Green vs Sustainable:
(Or What Are We Sustaining Here?)
I find a common misconception is in the ideas of green vs sustainable. The two terms are often used interchangeably when they actually mean two different things.
Green doesn't always mean something is sustainable. And sustainable may not always be the best choice.
This is one thing I didn't expand on in the definition of green living, so let me explain what I mean here.
Green, Greener, Greenest
"Green" is best thought of as a spectrum. Yes, there are "green" products, and then there is greenwashing (which we talked about in the link above) which may be "greener" than conventional products, but not exactly the best choice. And then there is the "greenest", or what is actually sustainable. (And even sustainability could be put on a spectrum.)
For instance, conventionally grown agriculture is really neither green, nor sustainable. Organic foods that come from across the nation or across the world are "greener" (or even greenwashed, really), as is getting food grown regionally, but growing that food yourself is an example of what would be among the most sustainable options.
But then, sometimes that sustainable choice is not sustainable at all.
You see, it comes down to the actual meaning of the word "sustainable": something we can sustain.
So when does a sustainable choice (like growing your own food) become unsustainable? When the person trying to make the sustainable choice cannot sustain it. Sounds obvious right? But it's something we honestly miss a lot. For instance, (in the gardening scenario) if this person hates to garden, or isn't good at it, or can't physically keep up with it, they will not want to (and/or will be unable to) sustain those actions. Making that choice actually unsustainable for them. See what I mean?
Now I'll be the first to admit that in the eco-community way too many people look at scenarios like this with judgment or feel that person should make sacrifices or whatever. But is self-sacrifice and unhappiness and constantly struggling to make something work any more sustainable?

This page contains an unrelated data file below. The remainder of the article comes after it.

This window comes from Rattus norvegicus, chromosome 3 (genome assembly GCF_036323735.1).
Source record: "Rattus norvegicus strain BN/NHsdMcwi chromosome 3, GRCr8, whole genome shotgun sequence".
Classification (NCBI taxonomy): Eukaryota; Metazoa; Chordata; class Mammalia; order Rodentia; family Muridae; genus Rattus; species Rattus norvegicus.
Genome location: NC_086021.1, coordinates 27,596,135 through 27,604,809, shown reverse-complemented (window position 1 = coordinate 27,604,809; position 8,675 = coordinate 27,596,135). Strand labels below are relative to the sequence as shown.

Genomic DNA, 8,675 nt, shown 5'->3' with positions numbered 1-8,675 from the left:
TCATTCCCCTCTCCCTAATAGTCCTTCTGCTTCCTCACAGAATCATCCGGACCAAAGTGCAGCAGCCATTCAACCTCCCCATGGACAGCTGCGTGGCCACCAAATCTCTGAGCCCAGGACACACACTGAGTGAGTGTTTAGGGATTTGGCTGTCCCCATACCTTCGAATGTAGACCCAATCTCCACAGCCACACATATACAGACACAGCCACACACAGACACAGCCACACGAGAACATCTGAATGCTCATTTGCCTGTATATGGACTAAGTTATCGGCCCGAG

Assuming everyone can or should make the same choices to live sustainably is just a "green" form of judgment, condescension, and ignorance about the fact that we are unique, diverse, and interesting individuals who should be honored for our individuality and what we excel at, not for how we conform to yet another standard - even if we do deem this the "right" standard.
When it comes to what is truly green vs sustainable, it's important to ask these two questions:
- Am I actually able to sustain this?
- And what am I actually sustaining here?
In regards to that second question, if we're making green choices that are making us unhappy, we're not creating a sustainable future, because as a culture we will end up unfulfilled, burnt out, and ultimately unhealthy. Is that what we want to sustain? (Um, no. I think we can all speak from experience on saying that one doesn't work!)
Creating a sustainable future means creating a life that's actually worth sustaining. This means an emphasis on the things that deeply fulfill us, such as our relationships, our passions and interests, our sense of peace or fun, and most especially our ability to enjoy ourselves and one another.
If we aren't doing something we love, are passionate about, or find some form of fulfillment in, we will not be able to sustain it. Period. It's our human nature to gravitate toward things we love and away from things that are harmful to us (whether that's physically harmful, or emotionally and spiritually harmful). We just can't really make other things last...and if we do we end up sustaining a really miserable world, and that is NOT what I'm shooting for here!
So, what's the truly sustainable solution?
I see it as connection - both to Who We Are (bustin' out the capital letters!) and to others in our life and community.
Don't want to grow your own food? Get connected with the gardening neighbor to trade services, shop the farmers market, support a local farmer who finds great joy in the process, or learn how to afford organics in a million other ways.
Love to decorate but worried about the footprint? Buy art from artists, rather than stores, paint your walls with No-VOC paints, shop antique stores, upcycle old things into new, and DO create a home you actually WANT to live in.
Love fashion? Get involved in eco-fashion, shop consignment, upcycle old into new, or learn how to make your own from organic materials.
Being green vs sustainable should not mean going without, sacrificing your well-being in any area of your life, or making yourself miserable trying to be someone you're not. That's! not! sustainable!
Our emotional, mental, and spiritual lives need to be sustained too....and we CAN create lives WORTH sustaining without harming the environment if we keep things both close to home and close to the heart.
What about you? Share your ideas of green vs sustainable in the comments!
Ready for More? Why Go Green? (I've got 9 reasons for ya!)